Taiwan’s air and sea forces conducted a drill to repel an invading force Thursday, while more than 3,000 soldiers took part in the live-fire drill in the southern counties of Pingtung.
Taiwan’s defense minister pledged to defend the self-ruled island against China’s rising military threat. The drills took place amidst what Taiwan says is increasing military intimidation from China.
“The military force of the Chinese Communist Party has continued to expand, without giving up the use of force to invade Taiwan,” Taiwan Defence Minister Yen Teh-fa told reporters while observing the drill.
Yen said it was Beijing’s intention to “destroy regional stability and cross-strait security”.
In the last few months, China’s military has staged extensive drills with warships, bombers and reconnaissance aircraft near the island, moves Taipei denounced as intimidation.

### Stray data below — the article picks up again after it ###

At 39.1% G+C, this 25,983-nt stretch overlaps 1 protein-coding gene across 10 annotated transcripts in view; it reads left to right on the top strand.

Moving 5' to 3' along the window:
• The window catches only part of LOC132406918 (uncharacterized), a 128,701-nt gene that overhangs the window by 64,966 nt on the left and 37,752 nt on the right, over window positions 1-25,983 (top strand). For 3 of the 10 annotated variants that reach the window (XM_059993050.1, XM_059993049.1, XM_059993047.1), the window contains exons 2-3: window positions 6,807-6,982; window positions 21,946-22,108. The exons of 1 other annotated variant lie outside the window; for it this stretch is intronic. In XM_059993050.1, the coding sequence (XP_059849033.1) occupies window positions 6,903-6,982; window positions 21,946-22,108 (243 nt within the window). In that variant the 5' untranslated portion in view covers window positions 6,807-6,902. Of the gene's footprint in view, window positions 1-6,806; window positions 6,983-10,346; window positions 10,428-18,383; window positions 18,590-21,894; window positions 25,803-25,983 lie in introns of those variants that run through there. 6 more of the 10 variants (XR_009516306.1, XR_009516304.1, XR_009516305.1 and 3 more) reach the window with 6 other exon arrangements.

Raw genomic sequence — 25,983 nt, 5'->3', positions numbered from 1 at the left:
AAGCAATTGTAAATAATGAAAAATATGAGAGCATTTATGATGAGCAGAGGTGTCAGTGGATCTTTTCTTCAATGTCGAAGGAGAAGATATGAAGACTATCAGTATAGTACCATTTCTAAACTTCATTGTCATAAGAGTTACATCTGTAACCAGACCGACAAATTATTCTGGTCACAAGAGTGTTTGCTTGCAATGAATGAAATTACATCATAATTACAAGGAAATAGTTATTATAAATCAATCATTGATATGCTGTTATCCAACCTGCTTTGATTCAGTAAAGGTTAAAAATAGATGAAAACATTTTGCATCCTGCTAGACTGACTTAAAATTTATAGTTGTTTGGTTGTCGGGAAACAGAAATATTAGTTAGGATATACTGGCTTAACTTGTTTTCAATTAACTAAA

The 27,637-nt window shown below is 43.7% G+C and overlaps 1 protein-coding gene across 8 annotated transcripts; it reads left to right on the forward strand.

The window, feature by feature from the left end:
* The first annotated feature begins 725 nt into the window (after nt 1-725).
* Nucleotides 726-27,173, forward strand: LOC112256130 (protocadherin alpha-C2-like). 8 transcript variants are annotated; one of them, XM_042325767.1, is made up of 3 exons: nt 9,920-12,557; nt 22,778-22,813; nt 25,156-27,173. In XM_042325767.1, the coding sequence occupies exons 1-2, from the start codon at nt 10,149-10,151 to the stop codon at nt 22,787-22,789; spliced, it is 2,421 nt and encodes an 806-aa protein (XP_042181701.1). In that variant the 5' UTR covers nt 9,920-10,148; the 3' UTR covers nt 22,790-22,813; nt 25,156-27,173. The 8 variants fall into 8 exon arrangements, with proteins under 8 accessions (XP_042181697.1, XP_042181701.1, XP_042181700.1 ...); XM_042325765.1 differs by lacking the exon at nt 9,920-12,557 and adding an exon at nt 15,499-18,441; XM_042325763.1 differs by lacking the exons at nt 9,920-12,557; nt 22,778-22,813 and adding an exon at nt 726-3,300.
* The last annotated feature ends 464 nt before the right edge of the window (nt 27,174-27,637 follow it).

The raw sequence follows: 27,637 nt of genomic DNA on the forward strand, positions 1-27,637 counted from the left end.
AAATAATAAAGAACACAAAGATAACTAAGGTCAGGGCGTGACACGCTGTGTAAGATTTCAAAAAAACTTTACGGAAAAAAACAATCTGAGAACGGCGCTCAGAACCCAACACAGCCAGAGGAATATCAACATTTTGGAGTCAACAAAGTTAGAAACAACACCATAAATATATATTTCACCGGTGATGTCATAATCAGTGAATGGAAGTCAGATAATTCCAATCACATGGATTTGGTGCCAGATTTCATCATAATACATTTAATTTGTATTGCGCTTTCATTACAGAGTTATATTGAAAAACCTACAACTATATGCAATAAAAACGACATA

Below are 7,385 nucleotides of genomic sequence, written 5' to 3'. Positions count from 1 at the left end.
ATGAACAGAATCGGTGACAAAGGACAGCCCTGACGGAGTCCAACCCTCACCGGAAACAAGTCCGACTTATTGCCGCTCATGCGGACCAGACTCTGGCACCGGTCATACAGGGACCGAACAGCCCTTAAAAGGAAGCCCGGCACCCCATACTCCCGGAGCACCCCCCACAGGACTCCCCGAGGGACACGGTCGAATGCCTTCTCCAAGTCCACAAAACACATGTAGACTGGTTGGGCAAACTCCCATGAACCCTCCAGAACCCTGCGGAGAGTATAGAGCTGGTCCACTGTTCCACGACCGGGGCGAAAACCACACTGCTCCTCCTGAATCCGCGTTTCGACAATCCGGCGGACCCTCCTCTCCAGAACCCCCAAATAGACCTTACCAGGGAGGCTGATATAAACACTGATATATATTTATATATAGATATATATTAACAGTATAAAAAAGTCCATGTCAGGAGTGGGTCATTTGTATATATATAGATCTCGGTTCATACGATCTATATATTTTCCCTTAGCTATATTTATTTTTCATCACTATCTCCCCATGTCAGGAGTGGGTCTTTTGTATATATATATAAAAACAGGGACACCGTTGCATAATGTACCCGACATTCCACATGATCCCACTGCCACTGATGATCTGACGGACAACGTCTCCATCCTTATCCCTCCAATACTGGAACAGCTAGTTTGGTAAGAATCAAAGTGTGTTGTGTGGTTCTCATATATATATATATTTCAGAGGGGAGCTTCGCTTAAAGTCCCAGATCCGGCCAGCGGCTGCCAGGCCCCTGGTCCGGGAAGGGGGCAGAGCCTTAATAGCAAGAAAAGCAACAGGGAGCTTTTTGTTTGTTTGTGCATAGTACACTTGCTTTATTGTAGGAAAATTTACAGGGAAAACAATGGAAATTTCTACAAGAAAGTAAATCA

Beijing believes that Taiwanese President Tsai Ing-wen is going to pursue formal independence for the island, which the mainland has long warned would be crossing a red line.
Tsai repeatedly says she wants to maintain the status quo with China but will defend Taiwan’s security and democracy.
Taiwan broke away from the mainland in 1949, but Beijing still maintains that there is only “one China” and claims the island as its territory.
Taiwan is one of a growing number of flashpoints in the U.S.-China relationship, which include an escalating trade war and China’s muscular military posture in the South China Sea, where the United States also conducts freedom-of-navigation patrols.